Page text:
The sheer insensitivity of judgementalism aside, this unpleasant practice becomes highly irresponsible when done for its own sake, not least because it hurts the feelings of those who are judged the very second they put a foot wrong, but also because it often burns bridges in the process. If someone gets drunk and makes an arse out of him/herself, fair enough, let them learn their lesson and if they don't, have a little chat with them to help them along. What they won't appreciate, however, is some know-it-all speaking ill of them as if a little drunkenness makes them a bad person. Maybe it is a problem, but you have to help these people, not put them down! Speaking of them as if they're misbehaving schoolchildren is only going to make them unwilling to be friends with you. Let's not forget, telling someone that to his/her face that they're an is bad enough, but doing it behind his/her back for all the world to hear is nothing short of spineless, fickle and two-faced. There's something seriously not right with people who jump on others' weakness/quirks as a means of boosting their own reputations in the process. Surely this is a symptom of a lack of friendship in the first place?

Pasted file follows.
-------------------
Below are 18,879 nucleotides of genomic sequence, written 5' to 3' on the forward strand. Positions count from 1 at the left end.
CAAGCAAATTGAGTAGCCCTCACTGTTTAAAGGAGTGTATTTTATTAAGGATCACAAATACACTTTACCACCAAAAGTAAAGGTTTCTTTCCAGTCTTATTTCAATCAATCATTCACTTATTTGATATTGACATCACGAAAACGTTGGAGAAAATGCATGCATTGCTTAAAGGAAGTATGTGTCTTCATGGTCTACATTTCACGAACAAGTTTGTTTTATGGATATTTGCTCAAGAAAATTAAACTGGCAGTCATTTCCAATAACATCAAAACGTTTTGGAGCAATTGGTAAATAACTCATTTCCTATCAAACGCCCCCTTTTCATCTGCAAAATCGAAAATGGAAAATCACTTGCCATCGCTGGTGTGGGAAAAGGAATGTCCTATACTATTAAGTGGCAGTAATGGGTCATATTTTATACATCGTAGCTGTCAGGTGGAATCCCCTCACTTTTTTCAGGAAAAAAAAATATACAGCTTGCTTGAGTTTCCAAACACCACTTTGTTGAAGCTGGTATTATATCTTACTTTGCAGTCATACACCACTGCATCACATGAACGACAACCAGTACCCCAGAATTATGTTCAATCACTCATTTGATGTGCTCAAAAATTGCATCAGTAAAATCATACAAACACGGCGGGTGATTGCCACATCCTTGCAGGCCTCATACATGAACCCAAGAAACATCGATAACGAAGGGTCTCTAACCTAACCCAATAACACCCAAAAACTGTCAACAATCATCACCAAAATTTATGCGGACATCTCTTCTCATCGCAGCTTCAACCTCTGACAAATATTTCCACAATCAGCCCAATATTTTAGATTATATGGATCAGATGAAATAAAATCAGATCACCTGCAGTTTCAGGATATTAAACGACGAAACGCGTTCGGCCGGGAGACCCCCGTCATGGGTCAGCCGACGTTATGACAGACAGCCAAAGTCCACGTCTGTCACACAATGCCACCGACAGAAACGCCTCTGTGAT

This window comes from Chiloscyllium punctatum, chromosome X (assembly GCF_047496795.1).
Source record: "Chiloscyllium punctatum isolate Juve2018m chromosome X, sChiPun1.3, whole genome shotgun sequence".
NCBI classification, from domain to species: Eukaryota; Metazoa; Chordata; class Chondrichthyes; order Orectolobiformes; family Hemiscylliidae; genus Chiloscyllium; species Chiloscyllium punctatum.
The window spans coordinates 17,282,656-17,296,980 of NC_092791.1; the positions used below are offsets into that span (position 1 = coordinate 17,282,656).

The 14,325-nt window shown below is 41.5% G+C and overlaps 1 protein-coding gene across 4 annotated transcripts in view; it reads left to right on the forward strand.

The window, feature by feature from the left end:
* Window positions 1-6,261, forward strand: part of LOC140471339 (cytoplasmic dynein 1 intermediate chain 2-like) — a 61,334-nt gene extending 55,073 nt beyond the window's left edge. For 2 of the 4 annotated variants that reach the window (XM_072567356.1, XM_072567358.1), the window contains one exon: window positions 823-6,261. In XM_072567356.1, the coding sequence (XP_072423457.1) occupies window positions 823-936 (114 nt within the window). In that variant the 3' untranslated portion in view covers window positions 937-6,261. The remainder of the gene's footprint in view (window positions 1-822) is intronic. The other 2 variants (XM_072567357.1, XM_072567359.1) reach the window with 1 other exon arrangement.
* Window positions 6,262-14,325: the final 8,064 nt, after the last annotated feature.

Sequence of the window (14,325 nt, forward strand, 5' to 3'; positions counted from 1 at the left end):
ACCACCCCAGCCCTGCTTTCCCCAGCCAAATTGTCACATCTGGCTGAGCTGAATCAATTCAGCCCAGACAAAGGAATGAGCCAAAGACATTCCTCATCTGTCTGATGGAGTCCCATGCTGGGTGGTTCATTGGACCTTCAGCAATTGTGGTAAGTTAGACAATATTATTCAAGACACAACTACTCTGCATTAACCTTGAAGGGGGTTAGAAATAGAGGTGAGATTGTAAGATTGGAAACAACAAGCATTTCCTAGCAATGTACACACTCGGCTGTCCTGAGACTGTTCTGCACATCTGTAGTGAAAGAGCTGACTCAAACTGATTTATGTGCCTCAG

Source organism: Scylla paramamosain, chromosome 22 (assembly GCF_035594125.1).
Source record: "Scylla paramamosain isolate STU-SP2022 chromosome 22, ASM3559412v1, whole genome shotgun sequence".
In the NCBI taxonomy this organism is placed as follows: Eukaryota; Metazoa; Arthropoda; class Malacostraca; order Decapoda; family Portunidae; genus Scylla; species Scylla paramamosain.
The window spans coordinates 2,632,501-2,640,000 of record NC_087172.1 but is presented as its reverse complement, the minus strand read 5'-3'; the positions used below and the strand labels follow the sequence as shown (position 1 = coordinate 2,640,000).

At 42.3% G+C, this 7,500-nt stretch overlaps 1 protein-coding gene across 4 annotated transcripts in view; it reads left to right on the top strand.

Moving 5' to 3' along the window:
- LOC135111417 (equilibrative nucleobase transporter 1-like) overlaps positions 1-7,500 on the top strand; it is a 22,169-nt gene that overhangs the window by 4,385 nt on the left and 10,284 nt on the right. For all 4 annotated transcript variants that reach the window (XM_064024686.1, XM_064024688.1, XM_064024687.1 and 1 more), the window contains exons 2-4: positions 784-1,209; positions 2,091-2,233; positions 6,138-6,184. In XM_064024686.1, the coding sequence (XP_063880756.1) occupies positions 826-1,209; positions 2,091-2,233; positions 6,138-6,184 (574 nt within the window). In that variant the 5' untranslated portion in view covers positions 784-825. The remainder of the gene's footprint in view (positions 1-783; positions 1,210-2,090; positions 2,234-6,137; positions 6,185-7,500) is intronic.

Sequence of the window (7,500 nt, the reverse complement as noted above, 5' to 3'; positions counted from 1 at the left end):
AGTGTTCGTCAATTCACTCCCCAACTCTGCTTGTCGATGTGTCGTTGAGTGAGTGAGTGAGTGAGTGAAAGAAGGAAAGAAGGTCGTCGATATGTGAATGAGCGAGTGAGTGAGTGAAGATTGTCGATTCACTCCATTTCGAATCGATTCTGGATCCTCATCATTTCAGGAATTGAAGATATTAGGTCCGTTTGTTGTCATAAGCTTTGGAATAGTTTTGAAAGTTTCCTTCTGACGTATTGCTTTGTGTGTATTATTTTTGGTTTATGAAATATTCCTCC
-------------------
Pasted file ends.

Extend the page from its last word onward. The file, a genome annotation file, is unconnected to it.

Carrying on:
This didn't just extend to judging friends, it became judging everything! It seems that one's opinions on whether a song or a football team is "lame" or "boring" or not takes precedence over a calm analysis of its merits (or lack thereof). The musician friend I mentioned earlier was mocked because his singing style was considered "whiny" by a few people, who just so happened not to have ever been his real friends, though he trusted one of these friends a lot. There was a large pre-occupation with who could make a mean joke about someone/something else and if someone made a bad joke, people would start saying, "Oh, that's poor," or "No, just no." One of my friends (a good, yet anguished man by all accounts) bore particularly this reputation; in fact, his reputation for bad jokes seemed to supercede him, as if making bad jokes is a character flaw of his. I no longer associate with these people, but there were times when I simply felt they ought to grow up. What have humans come to if we can't even make a mistake anymore without others using it as asource of amusement and self-gratification? Have we really allowed this fickle and mercenary culture to seep into the world? This is not what humans are meant to be like, we are meant to understand patience and compassion, two qualities lacking in much of today's world.